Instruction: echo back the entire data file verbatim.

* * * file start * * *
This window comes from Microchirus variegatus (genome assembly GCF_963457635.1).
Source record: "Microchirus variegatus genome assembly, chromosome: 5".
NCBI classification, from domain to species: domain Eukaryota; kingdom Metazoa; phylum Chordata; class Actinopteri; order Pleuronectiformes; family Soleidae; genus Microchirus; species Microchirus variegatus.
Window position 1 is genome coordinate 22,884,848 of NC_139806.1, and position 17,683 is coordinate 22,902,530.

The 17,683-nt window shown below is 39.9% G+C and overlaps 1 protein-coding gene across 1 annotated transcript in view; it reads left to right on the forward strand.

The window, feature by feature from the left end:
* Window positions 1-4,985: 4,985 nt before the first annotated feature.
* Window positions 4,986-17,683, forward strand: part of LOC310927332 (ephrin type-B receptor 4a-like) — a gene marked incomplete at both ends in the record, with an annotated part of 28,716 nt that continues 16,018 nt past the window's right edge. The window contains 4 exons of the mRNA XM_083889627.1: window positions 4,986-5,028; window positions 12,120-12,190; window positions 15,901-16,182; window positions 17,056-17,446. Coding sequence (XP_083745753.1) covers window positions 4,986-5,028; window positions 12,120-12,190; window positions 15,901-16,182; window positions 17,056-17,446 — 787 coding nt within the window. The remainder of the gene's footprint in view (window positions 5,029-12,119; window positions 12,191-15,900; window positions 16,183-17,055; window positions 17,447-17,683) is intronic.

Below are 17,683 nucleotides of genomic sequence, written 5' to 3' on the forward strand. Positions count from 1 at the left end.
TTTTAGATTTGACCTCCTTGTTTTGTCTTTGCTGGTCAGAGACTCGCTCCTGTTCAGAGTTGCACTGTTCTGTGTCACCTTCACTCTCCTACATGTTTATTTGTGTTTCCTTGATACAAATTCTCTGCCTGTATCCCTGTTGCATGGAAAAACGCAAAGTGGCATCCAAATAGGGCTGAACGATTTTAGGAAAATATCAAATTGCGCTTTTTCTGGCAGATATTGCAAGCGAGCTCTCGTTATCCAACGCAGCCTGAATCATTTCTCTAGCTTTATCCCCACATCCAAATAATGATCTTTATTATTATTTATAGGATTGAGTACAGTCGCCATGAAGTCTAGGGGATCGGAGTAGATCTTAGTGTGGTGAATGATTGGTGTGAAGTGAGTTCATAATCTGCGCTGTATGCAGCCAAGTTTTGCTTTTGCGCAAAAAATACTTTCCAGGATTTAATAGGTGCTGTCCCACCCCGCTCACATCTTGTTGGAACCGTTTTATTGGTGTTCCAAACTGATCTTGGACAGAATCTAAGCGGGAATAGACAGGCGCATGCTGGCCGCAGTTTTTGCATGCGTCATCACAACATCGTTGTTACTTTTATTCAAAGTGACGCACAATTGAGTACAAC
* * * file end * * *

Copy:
This window comes from Microchirus variegatus (genome assembly GCF_963457635.1).
Source record: "Microchirus variegatus genome assembly, chromosome: 5".
NCBI classification, from domain to species: domain Eukaryota; kingdom Metazoa; phylum Chordata; class Actinopteri; order Pleuronectiformes; family Soleidae; genus Microchirus; species Microchirus variegatus.
Window position 1 is genome coordinate 22,884,848 of NC_139806.1, and position 17,683 is coordinate 22,902,530.

The 17,683-nt window shown below is 39.9% G+C and overlaps 1 protein-coding gene across 1 annotated transcript in view; it reads left to right on the forward strand.

The window, feature by feature from the left end:
* Window positions 1-4,985: 4,985 nt before the first annotated feature.
* Window positions 4,986-17,683, forward strand: part of LOC310927332 (ephrin type-B receptor 4a-like) — a gene marked incomplete at both ends in the record, with an annotated part of 28,716 nt that continues 16,018 nt past the window's right edge. The window contains 4 exons of the mRNA XM_083889627.1: window positions 4,986-5,028; window positions 12,120-12,190; window positions 15,901-16,182; window positions 17,056-17,446. Coding sequence (XP_083745753.1) covers window positions 4,986-5,028; window positions 12,120-12,190; window positions 15,901-16,182; window positions 17,056-17,446 — 787 coding nt within the window. The remainder of the gene's footprint in view (window positions 5,029-12,119; window positions 12,191-15,900; window positions 16,183-17,055; window positions 17,447-17,683) is intronic.

Below are 17,683 nucleotides of genomic sequence, written 5' to 3' on the forward strand. Positions count from 1 at the left end.
TTTTAGATTTGACCTCCTTGTTTTGTCTTTGCTGGTCAGAGACTCGCTCCTGTTCAGAGTTGCACTGTTCTGTGTCACCTTCACTCTCCTACATGTTTATTTGTGTTTCCTTGATACAAATTCTCTGCCTGTATCCCTGTTGCATGGAAAAACGCAAAGTGGCATCCAAATAGGGCTGAACGATTTTAGGAAAATATCAAATTGCGCTTTTTCTGGCAGATATTGCAAGCGAGCTCTCGTTATCCAACGCAGCCTGAATCATTTCTCTAGCTTTATCCCCACATCCAAATAATGATCTTTATTATTATTTATAGGATTGAGTACAGTCGCCATGAAGTCTAGGGGATCGGAGTAGATCTTAGTGTGGTGAATGATTGGTGTGAAGTGAGTTCATAATCTGCGCTGTATGCAGCCAAGTTTTGCTTTTGCGCAAAAAATACTTTCCAGGATTTAATAGGTGCTGTCCCACCCCGCTCACATCTTGTTGGAACCGTTTTATTGGTGTTCCAAACTGATCTTGGACAGAATCTAAGCGGGAATAGACAGGCGCATGCTGGCCGCAGTTTTTGCATGCGTCATCACAACATCGTTGTTACTTTTATTCAAAGTGACGCACAATTGAGTACAAC